|2014 change: +96%|
|Market Cap: $14.3 billion|
Major holders as of Sept. 30, 2014: Vanguard Group (7.84%), Growth Fund of America (5.73%), Capital World Investors (5.59%), Generation Investment Management (5.2%), FMR (4.64%), Vanguard Specialized-Health Care Fund (4.6%), State Street (4.38%), Wellington Management (4.05%), Amcap Fund (3.71%)
Why is it up? The succinct answer is strong sales of the Sapien transcatheter aortic valve replacement. In Q3 2014, global sales of the TAVR for patients who are too frail to receive open heart surgery rose 44%, including sales of $126 million in the U.S.
Investors were also pleased by the $750 million upfront payment Edwards ($EW) received over the summer from Medtronic ($MDT) to settle a patent dispute over TAVR technology. Wall Street pushed the stock up 10% in approval. Under the agreement, Edwards will receive annual royalty payments of $40 million to $60 million from Medtronic going forward.
Investors are also banking on continued growth of the flagship product. In December, CEO Michael Mussallem said the company anticipates a 15% to 25% sales growth rate for Sapien, with estimated sales of $1.0 billion to $1.1 billion.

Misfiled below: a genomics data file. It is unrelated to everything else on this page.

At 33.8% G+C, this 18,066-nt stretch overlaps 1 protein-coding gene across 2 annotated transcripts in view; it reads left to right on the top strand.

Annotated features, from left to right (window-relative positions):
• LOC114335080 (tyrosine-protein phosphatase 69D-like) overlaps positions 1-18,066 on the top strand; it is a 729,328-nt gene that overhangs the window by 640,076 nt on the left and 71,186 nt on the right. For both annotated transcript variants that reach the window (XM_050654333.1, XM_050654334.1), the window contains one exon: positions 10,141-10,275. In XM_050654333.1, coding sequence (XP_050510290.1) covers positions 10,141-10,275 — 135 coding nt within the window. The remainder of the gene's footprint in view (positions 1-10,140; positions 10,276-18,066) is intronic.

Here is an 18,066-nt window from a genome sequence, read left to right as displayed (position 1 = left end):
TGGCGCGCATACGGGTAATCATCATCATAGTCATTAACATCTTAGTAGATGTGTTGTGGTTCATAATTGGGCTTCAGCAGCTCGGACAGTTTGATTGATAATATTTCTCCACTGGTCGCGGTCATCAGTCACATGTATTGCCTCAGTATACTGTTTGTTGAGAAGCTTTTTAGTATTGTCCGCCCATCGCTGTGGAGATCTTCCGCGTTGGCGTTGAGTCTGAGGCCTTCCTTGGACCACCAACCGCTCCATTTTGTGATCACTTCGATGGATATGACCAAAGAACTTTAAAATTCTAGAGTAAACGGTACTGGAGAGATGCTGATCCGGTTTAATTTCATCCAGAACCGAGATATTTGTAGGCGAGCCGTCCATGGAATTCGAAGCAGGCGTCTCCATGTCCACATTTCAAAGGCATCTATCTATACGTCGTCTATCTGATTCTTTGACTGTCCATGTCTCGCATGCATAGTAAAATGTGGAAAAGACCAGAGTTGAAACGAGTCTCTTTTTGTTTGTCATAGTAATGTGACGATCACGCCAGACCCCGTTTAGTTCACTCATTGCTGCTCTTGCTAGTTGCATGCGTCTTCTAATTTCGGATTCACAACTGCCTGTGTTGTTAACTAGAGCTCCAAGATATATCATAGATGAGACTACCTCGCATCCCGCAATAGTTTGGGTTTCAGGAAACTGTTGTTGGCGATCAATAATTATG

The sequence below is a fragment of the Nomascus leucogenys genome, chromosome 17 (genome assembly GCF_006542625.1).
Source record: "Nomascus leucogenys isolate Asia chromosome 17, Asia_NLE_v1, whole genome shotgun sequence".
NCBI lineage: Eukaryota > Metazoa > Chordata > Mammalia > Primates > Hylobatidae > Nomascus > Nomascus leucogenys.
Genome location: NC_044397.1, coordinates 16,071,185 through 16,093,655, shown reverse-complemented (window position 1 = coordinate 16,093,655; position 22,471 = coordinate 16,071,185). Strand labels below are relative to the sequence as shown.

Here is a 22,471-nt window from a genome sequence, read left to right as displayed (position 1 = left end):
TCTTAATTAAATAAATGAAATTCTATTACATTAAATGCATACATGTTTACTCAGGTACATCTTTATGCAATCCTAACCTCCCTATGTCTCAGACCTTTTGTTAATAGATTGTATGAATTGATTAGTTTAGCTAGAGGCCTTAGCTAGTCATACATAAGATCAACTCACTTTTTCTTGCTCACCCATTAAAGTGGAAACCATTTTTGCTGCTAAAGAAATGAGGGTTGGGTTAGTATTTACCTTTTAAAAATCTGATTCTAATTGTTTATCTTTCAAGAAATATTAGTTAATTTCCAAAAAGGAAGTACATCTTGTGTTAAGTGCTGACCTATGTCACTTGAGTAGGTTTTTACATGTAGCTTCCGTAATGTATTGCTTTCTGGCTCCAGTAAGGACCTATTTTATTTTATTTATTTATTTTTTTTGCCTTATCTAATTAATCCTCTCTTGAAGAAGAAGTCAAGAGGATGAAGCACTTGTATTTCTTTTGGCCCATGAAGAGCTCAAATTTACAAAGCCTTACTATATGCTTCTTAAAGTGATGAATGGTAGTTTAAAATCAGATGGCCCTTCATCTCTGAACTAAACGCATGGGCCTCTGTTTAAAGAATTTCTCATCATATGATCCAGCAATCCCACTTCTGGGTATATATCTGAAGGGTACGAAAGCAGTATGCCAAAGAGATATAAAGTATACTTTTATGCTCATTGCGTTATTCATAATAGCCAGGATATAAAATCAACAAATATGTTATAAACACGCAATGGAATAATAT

What comes next? Edwards was the pioneer in TAVR but now faces increasing competition. The settlement with Medtronic means the company no longer has a monopoly in the U.S. Meanwhile, during the latest earnings call, the company reported a modest pickup in the penetration of European competitors, which include Medtronic's CoreValve as well as Boston Scientific's ($BSX) Lotus.
Edwards hopes to stay ahead of the pack with the upgraded Sapien 3, which is available in Europe, and planned to launch in 2016 in the U.S., where the company is currently focusing on upgrading hospitals to the second-generation Sapien XT. (The U.S. is about one generation behind Europe in TAVR devices.)
And at the JP Morgan Healthcare Conference, Mussallem reminded the audience not to forget about Edwards' other cardiology business lines. He expects continued growth in the mid-single digits for the company's surgical valves due to growth in emerging markets and the aging populations in developed countries around the world.
Edwards looks to TAVR to convince Wall Street it can go higher after doubling in 2014
Edwards profit up 23%, but increased TAVR competition looming
Medtronic and Edwards Lifesciences settle the score in ongoing patent feud
-- Varun Saxena (email | Twitter)